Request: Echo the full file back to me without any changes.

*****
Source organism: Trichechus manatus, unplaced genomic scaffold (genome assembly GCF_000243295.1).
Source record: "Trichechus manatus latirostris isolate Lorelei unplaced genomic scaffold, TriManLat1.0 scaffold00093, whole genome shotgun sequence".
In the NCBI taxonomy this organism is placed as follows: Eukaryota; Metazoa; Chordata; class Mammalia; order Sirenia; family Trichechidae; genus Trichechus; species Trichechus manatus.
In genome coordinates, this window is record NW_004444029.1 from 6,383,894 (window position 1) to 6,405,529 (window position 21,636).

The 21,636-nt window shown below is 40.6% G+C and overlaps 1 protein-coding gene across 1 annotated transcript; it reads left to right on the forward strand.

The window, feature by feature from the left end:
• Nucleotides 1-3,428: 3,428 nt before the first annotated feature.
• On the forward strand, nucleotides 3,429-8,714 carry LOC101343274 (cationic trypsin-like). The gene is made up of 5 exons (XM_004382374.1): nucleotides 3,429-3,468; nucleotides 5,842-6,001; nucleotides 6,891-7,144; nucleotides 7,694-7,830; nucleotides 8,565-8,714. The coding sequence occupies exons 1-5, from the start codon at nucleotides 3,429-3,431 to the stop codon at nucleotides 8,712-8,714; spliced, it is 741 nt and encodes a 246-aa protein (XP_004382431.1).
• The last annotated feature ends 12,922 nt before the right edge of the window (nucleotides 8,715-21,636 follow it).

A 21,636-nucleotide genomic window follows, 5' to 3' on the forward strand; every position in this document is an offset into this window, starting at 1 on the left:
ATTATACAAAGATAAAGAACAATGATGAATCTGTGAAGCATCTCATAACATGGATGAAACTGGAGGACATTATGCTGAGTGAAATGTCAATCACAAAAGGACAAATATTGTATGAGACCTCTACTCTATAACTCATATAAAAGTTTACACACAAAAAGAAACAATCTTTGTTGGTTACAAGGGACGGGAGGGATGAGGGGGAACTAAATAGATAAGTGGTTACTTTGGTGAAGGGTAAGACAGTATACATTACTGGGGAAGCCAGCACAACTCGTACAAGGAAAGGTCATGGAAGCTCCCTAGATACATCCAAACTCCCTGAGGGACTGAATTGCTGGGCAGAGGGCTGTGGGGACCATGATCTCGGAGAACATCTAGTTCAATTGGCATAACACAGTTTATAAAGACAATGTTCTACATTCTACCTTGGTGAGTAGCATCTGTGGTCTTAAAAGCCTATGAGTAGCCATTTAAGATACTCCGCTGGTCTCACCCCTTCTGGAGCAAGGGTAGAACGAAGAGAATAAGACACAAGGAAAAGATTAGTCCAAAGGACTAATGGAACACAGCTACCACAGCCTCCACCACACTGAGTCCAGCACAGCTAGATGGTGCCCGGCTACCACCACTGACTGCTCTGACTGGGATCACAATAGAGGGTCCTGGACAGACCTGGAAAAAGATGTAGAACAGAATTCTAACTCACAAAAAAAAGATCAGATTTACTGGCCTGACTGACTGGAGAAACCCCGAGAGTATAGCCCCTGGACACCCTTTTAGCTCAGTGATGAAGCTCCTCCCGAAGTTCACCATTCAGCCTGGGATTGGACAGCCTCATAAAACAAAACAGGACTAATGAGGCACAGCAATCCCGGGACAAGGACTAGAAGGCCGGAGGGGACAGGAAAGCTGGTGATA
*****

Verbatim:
Source organism: Trichechus manatus, unplaced genomic scaffold (genome assembly GCF_000243295.1).
Source record: "Trichechus manatus latirostris isolate Lorelei unplaced genomic scaffold, TriManLat1.0 scaffold00093, whole genome shotgun sequence".
In the NCBI taxonomy this organism is placed as follows: Eukaryota; Metazoa; Chordata; class Mammalia; order Sirenia; family Trichechidae; genus Trichechus; species Trichechus manatus.
In genome coordinates, this window is record NW_004444029.1 from 6,383,894 (window position 1) to 6,405,529 (window position 21,636).

The 21,636-nt window shown below is 40.6% G+C and overlaps 1 protein-coding gene across 1 annotated transcript; it reads left to right on the forward strand.

The window, feature by feature from the left end:
• Nucleotides 1-3,428: 3,428 nt before the first annotated feature.
• On the forward strand, nucleotides 3,429-8,714 carry LOC101343274 (cationic trypsin-like). The gene is made up of 5 exons (XM_004382374.1): nucleotides 3,429-3,468; nucleotides 5,842-6,001; nucleotides 6,891-7,144; nucleotides 7,694-7,830; nucleotides 8,565-8,714. The coding sequence occupies exons 1-5, from the start codon at nucleotides 3,429-3,431 to the stop codon at nucleotides 8,712-8,714; spliced, it is 741 nt and encodes a 246-aa protein (XP_004382431.1).
• The last annotated feature ends 12,922 nt before the right edge of the window (nucleotides 8,715-21,636 follow it).

A 21,636-nucleotide genomic window follows, 5' to 3' on the forward strand; every position in this document is an offset into this window, starting at 1 on the left:
ATTATACAAAGATAAAGAACAATGATGAATCTGTGAAGCATCTCATAACATGGATGAAACTGGAGGACATTATGCTGAGTGAAATGTCAATCACAAAAGGACAAATATTGTATGAGACCTCTACTCTATAACTCATATAAAAGTTTACACACAAAAAGAAACAATCTTTGTTGGTTACAAGGGACGGGAGGGATGAGGGGGAACTAAATAGATAAGTGGTTACTTTGGTGAAGGGTAAGACAGTATACATTACTGGGGAAGCCAGCACAACTCGTACAAGGAAAGGTCATGGAAGCTCCCTAGATACATCCAAACTCCCTGAGGGACTGAATTGCTGGGCAGAGGGCTGTGGGGACCATGATCTCGGAGAACATCTAGTTCAATTGGCATAACACAGTTTATAAAGACAATGTTCTACATTCTACCTTGGTGAGTAGCATCTGTGGTCTTAAAAGCCTATGAGTAGCCATTTAAGATACTCCGCTGGTCTCACCCCTTCTGGAGCAAGGGTAGAACGAAGAGAATAAGACACAAGGAAAAGATTAGTCCAAAGGACTAATGGAACACAGCTACCACAGCCTCCACCACACTGAGTCCAGCACAGCTAGATGGTGCCCGGCTACCACCACTGACTGCTCTGACTGGGATCACAATAGAGGGTCCTGGACAGACCTGGAAAAAGATGTAGAACAGAATTCTAACTCACAAAAAAAAGATCAGATTTACTGGCCTGACTGACTGGAGAAACCCCGAGAGTATAGCCCCTGGACACCCTTTTAGCTCAGTGATGAAGCTCCTCCCGAAGTTCACCATTCAGCCTGGGATTGGACAGCCTCATAAAACAAAACAGGACTAATGAGGCACAGCAATCCCGGGACAAGGACTAGAAGGCCGGAGGGGACAGGAAAGCTGGTGATA